Food and other organic material make up 25 percent of the state’s waste stream. The Patrick administration has set a goal of reducing that waste stream by 30 percent by 2020 and 80 percent by 2050.

The administration said 300 supermarkets already have food waste separation programs that save each store up to $20,000 per year.

UN: Food waste threatens the environment

The United Nations food agency says one-third of all food produced in the world gets wasted, amounting to a loss of $750 billion a year.

The Rome-based Food and Agricultural Organization said in a report this week that food in developing countries is wasted mostly due to poor harvesting techniques, while in high-income areas the primary cause of waste is careless consumer behavior.

The report said food waste hurts the environment by causing unnecessary carbon emissions, extra water consumption and the reduction of biodiversity as farming takes over more land. The most serious areas of waste are of cereals in Asia and meat in wealthy regions and Latin America.

FAO stressed the importance of raising awareness among consumers.

Garbage picks up where it left off

Musicians will tell you there is nothing like a little time off to recharge the batteries and refresh the mind. The members of the pop band Garbage thought so, too, but they didn’t expect their hiatus to last seven years.

Garbage, which started in Madison in 1994 and went double platinum with its first album “Garbage” in 1995, cut short its 2005 tour supporting the then-new release “Bleed Like Me.” The quartet felt it needed a break and assured its fans that the band hadn’t broken up.

“When we decided to take some time off, none of us thought it would be seven years – seven months maybe,” says bassist/guitarist Doug “Duke” Erikson. “Perhaps we didn’t realize how exhausted we all were and how completely occupied we had become with Garbage. So we lived life for awhile.”

Erikson returned to his home in Madison and guitarist Steve Marker headed for the mountains of Colorado. Vocalist Shirley Manson, a native of Edinburgh, Scotland, began working on a still-unreleased solo album.

Drummer Butch Vig, equally well known as co- founder with Marker of Madison’s Smart Studios and the Grammy Award-winning producer of such seminal albums as Nirvana’s “Nevermind,” Green Day’s “21st Century Breakdown” and Foo Fighters’ “Wasting Light,” went back to the studio. Vig now lives, produces and records in Los Angeles, where Manson also lives.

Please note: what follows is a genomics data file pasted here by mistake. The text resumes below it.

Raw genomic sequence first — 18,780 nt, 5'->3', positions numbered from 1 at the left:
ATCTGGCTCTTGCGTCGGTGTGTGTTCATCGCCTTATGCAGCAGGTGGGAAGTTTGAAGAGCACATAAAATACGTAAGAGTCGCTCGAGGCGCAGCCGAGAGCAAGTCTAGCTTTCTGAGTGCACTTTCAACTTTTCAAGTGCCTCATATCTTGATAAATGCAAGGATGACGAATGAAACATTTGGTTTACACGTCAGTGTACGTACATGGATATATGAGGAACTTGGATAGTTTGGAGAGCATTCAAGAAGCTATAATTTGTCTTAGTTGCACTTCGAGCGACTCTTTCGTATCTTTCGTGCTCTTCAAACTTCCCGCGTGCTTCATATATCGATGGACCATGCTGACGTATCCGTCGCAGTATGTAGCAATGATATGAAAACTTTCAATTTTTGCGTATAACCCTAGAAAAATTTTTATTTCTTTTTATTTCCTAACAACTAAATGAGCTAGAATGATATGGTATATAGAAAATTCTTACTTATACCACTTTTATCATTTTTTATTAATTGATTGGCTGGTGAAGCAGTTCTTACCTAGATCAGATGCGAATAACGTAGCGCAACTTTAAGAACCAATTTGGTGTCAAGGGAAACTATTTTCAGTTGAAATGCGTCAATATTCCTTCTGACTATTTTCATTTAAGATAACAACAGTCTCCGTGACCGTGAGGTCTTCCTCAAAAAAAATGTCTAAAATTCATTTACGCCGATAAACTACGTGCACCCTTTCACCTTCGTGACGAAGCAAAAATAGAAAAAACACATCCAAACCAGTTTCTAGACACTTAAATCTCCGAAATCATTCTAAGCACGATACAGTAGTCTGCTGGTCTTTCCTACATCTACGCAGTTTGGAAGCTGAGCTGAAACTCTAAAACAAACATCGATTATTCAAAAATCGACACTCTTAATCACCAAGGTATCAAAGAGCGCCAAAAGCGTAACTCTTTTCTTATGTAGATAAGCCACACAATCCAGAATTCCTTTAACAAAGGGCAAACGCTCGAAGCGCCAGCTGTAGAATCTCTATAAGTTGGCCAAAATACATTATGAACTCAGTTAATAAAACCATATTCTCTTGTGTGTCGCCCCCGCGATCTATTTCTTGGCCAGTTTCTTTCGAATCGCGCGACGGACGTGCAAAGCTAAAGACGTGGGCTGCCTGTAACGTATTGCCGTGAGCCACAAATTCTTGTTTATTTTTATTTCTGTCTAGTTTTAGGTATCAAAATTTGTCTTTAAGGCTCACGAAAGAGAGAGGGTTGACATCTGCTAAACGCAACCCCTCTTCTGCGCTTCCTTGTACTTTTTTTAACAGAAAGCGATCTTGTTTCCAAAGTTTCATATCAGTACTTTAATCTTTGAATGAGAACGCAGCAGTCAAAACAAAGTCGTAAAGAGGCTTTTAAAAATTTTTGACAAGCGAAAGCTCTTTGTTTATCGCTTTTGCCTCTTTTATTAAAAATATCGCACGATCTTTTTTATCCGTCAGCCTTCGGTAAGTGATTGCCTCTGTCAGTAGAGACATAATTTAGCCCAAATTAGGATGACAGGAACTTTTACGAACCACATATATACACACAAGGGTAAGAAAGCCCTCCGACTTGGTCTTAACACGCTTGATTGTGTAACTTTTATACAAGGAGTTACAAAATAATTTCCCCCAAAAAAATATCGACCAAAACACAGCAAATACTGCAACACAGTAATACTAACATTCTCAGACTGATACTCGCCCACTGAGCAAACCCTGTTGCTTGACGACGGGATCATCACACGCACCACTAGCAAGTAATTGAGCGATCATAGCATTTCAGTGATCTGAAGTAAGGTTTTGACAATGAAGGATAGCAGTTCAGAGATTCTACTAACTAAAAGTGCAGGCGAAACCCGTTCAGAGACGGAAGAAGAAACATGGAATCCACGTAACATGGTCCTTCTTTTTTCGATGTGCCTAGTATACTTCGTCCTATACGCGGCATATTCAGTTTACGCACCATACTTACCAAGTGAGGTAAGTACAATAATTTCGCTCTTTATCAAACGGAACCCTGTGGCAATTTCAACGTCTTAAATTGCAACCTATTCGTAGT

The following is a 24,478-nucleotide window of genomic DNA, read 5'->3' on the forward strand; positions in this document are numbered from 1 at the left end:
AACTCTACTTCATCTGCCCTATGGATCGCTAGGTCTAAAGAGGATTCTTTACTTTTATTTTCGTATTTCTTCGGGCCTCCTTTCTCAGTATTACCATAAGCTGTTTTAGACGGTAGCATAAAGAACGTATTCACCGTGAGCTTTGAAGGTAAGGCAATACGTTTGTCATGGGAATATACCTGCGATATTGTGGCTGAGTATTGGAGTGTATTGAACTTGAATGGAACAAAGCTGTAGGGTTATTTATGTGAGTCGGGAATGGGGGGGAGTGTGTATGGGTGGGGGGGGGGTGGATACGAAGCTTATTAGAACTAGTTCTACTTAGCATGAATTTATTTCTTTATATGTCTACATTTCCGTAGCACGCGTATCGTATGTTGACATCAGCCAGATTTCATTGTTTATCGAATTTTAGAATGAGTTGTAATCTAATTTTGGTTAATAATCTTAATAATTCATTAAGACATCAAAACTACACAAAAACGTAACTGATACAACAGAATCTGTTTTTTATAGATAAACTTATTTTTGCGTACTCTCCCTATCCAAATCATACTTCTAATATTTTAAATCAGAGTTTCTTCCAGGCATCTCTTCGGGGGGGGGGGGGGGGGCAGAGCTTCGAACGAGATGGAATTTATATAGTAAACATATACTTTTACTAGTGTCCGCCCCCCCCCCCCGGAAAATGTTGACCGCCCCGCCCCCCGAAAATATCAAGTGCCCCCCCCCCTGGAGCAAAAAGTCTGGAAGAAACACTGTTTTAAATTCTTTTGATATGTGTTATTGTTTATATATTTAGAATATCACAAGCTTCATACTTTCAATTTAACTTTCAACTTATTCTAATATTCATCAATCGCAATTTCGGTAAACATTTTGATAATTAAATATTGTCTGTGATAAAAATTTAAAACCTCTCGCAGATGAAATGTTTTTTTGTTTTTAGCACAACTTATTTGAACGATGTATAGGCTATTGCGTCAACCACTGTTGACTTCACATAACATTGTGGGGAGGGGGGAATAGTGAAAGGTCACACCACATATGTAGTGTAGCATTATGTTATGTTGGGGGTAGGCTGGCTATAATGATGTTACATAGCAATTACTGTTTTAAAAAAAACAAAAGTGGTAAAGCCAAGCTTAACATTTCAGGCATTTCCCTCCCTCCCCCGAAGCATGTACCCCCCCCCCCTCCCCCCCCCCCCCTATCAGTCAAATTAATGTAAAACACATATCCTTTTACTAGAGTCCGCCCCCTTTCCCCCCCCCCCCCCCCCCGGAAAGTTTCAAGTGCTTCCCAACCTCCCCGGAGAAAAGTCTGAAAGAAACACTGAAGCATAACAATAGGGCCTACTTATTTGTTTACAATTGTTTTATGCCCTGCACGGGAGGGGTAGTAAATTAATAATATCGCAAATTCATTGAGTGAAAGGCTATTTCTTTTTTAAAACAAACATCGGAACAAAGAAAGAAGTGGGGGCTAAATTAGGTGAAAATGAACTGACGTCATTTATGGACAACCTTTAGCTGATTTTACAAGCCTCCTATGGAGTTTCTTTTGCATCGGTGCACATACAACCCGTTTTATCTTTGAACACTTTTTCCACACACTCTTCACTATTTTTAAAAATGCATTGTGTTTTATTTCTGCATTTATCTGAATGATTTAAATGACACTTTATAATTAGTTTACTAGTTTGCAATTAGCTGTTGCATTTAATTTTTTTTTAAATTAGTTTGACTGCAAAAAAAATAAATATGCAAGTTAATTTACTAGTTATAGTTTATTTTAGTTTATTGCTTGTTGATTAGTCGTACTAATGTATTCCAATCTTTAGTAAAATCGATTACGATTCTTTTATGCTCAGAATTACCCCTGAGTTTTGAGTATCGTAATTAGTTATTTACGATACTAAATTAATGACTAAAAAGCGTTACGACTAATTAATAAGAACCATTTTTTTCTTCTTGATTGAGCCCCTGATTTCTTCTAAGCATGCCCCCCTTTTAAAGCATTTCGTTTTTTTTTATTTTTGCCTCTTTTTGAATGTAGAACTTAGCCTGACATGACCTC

The lengthy hiatus had its healing effect, and the band finally began working on its fifth album. “Not Your Kind of People” was independently produced and released May 15 during a lengthy European tour. Reviewers have compared the album to the band’s inaugural effort and “Version 2.0,” its second album, both of which were well received.

“I suppose it’s a step forward in that we had got the album done at all and that we’re on the road promoting it, Erikson  says. ‘We felt the slate had been washed clean when we started recording the album. No preconditions or expectations. We just started working to see what would happen.”

Garbage will play only three U.S. dates this year on the promotional tour, one each in Chicago, Kansas City, Mo., and at Pondamonium, the Aug. 9 outdoor concert at the Madison Mallards baseball field in Warner Park on the city’s north side. Garbage will headline a show also featuring The Flaming Lips, Dum Dum Girls, Royal Bangs and The Congregation.

The Warner Park date marks a homecoming for Erikson, Marker and Vig. The trio played together in the prominent local bands Spooner and Fire Town, developing a sound that moved the grunge rock of the 1980s forward, adding more depth and dimension. The Smart Studios experience and the bands eventually led to the formation of Garbage.

“This has always been about writing songs and recording them,” Erikson says. “Spooner was the incubator for all that came later. That’s where it began, where we all saw the possibilities.”

It was the introduction of vocalist Manson that helped galvanize the band and define its sound. The three met with Manson on April 8, 1994, in London after Marker had seen her perform with the band Angelfish on television. But plans for the future band were put hold after Vig was informed that same day of the suicide of Nirvana’s Kurt Cobain, whose album he had produced just three days earlier.

The three met Manson again at a later time in Chicago, inviting her to Madison for an audition. Manson’s initial auditions with the band went badly, but things began to gel as the band discovered the singer had musical tastes similar to theirs. The band’s initial demo tapes were recorded at Smart Studios, and the musicians made a valiant effort to rise above the grunge rock label that still occasionally haunts them.

“Anyone who describes Garbage as either grunge or electronica would have only been listening to one song or a few bars of one song, or not listening at all,” Erikson insists. “We are a pop band, and by that I mean we combine any and all musical elements to make something new.”

“Not Your Kind of People” bears this out. Comparisons to the first record have been deliberate, a way to tell fans that after seven years’ rest, the energy that defined the original group is back.

“When we were about to hit the road, we expected to see a lot of Garbage fans out there who had grown up, aged, been through some changes,” Erikson says. “We do see those folks, but we also see a lot of kids who look like they couldn’t have been more than five when we were out last time.”

Credit that to the band’s renewed energy or its evolving sound. At any rate, it’s clear that Garbage has come around and, for Madison fans, will soon be back in town.